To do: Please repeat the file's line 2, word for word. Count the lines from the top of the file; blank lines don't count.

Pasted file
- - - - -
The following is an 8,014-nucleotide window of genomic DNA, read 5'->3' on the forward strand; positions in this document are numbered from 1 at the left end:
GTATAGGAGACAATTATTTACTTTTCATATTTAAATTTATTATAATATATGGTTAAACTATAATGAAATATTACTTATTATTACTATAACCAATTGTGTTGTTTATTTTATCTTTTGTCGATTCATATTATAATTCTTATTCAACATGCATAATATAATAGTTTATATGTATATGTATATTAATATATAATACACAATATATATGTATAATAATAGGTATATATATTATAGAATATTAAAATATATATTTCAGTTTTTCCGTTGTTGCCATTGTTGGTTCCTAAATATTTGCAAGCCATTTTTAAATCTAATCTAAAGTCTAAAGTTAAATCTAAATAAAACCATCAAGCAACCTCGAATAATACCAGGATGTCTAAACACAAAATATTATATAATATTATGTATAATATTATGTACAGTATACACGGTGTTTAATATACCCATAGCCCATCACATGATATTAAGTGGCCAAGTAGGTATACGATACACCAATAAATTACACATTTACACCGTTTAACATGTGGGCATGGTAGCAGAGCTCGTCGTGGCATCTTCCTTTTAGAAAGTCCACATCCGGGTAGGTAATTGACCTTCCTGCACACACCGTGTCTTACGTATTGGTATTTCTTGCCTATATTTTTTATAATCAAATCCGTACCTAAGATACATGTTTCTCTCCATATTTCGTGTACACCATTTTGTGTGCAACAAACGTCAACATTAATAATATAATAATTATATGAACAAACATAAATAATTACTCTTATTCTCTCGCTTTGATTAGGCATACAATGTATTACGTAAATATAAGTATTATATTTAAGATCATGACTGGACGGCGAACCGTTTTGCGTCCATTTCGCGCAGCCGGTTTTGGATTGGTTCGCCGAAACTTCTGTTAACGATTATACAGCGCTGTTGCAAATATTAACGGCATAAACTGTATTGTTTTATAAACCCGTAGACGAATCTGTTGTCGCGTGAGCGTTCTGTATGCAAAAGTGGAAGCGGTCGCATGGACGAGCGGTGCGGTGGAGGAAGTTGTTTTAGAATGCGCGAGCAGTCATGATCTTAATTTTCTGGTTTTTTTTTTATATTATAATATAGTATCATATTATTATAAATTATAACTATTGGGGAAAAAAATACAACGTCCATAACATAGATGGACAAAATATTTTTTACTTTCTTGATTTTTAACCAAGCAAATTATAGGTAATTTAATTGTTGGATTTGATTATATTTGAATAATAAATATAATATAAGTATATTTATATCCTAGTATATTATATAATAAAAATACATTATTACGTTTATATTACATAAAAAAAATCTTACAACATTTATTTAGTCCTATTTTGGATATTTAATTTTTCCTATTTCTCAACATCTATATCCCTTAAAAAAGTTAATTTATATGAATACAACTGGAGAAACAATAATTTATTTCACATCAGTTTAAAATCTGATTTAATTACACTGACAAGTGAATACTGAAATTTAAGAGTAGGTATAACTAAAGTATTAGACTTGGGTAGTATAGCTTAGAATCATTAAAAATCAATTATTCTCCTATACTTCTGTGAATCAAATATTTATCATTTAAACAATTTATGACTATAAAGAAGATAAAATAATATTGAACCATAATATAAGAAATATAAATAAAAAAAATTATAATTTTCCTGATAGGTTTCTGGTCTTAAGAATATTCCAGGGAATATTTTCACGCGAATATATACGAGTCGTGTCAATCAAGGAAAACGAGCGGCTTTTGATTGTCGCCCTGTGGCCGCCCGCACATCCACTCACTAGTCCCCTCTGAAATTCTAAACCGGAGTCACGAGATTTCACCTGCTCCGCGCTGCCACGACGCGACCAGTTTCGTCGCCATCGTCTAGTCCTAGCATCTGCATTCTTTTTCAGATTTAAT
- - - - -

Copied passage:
GTATAGGAGACAATTATTTACTTTTCATATTTAAATTTATTATAATATATGGTTAAACTATAATGAAATATTACTTATTATTACTATAACCAATTGTGTTGTTTATTTTATCTTTTGTCGATTCATATTATAATTCTTATTCAACATGCATAATATAATAGTTTATATGTATATGTATATTAATATATAATACACAATATATATGTATAATAATAGGTATATATATTATAGAATATTAAAATATATATTTCAGTTTTTCCGTTGTTGCCATTGTTGGTTCCTAAATATTTGCAAGCCATTTTTAAATCTAATCTAAAGTCTAAAGTTAAATCTAAATAAAACCATCAAGCAACCTCGAATAATACCAGGATGTCTAAACACAAAATATTATATAATATTATGTATAATATTATGTACAGTATACACGGTGTTTAATATACCCATAGCCCATCACATGATATTAAGTGGCCAAGTAGGTATACGATACACCAATAAATTACACATTTACACCGTTTAACATGTGGGCATGGTAGCAGAGCTCGTCGTGGCATCTTCCTTTTAGAAAGTCCACATCCGGGTAGGTAATTGACCTTCCTGCACACACCGTGTCTTACGTATTGGTATTTCTTGCCTATATTTTTTATAATCAAATCCGTACCTAAGATACATGTTTCTCTCCATATTTCGTGTACACCATTTTGTGTGCAACAAACGTCAACATTAATAATATAATAATTATATGAACAAACATAAATAATTACTCTTATTCTCTCGCTTTGATTAGGCATACAATGTATTACGTAAATATAAGTATTATATTTAAGATCATGACTGGACGGCGAACCGTTTTGCGTCCATTTCGCGCAGCCGGTTTTGGATTGGTTCGCCGAAACTTCTGTTAACGATTATACAGCGCTGTTGCAAATATTAACGGCATAAACTGTATTGTTTTATAAACCCGTAGACGAATCTGTTGTCGCGTGAGCGTTCTGTATGCAAAAGTGGAAGCGGTCGCATGGACGAGCGGTGCGGTGGAGGAAGTTGTTTTAGAATGCGCGAGCAGTCATGATCTTAATTTTCTGGTTTTTTTTTTATATTATAATATAGTATCATATTATTATAAATTATAACTATTGGGGAAAAAAATACAACGTCCATAACATAGATGGACAAAATATTTTTTACTTTCTTGATTTTTAACCAAGCAAATTATAGGTAATTTAATTGTTGGATTTGATTATATTTGAATAATAAATATAATATAAGTATATTTATATCCTAGTATATTATATAATAAAAATACATTATTACGTTTATATTACATAAAAAAAATCTTACAACATTTATTTAGTCCTATTTTGGATATTTAATTTTTCCTATTTCTCAACATCTATATCCCTTAAAAAAGTTAATTTATATGAATACAACTGGAGAAACAATAATTTATTTCACATCAGTTTAAAATCTGATTTAATTACACTGACAAGTGAATACTGAAATTTAAGAGTAGGTATAACTAAAGTATTAGACTTGGGTAGTATAGCTTAGAATCATTAAAAATCAATTATTCTCCTATACTTCTGTGAATCAAATATTTATCATTTAAACAATTTATGACTATAAAGAAGATAAAATAATATTGAACCATAATATAAGAAATATAAATAAAAAAAATTATAATTTTCCTGATAGGTTTCTGGTCTTAAGAATATTCCAGGGAATATTTTCACGCGAATATATACGAGTCGTGTCAATCAAGGAAAACGAGCGGCTTTTGATTGTCGCCCTGTGGCCGCCCGCACATCCACTCACTAGTCCCCTCTGAAATTCTAAACCGGAGTCACGAGATTTCACCTGCTCCGCGCTGCCACGACGCGACCAGTTTCGTCGCCATCGTCTAGTCCTAGCATCTGCATTCTTTTTCAGATTTAAT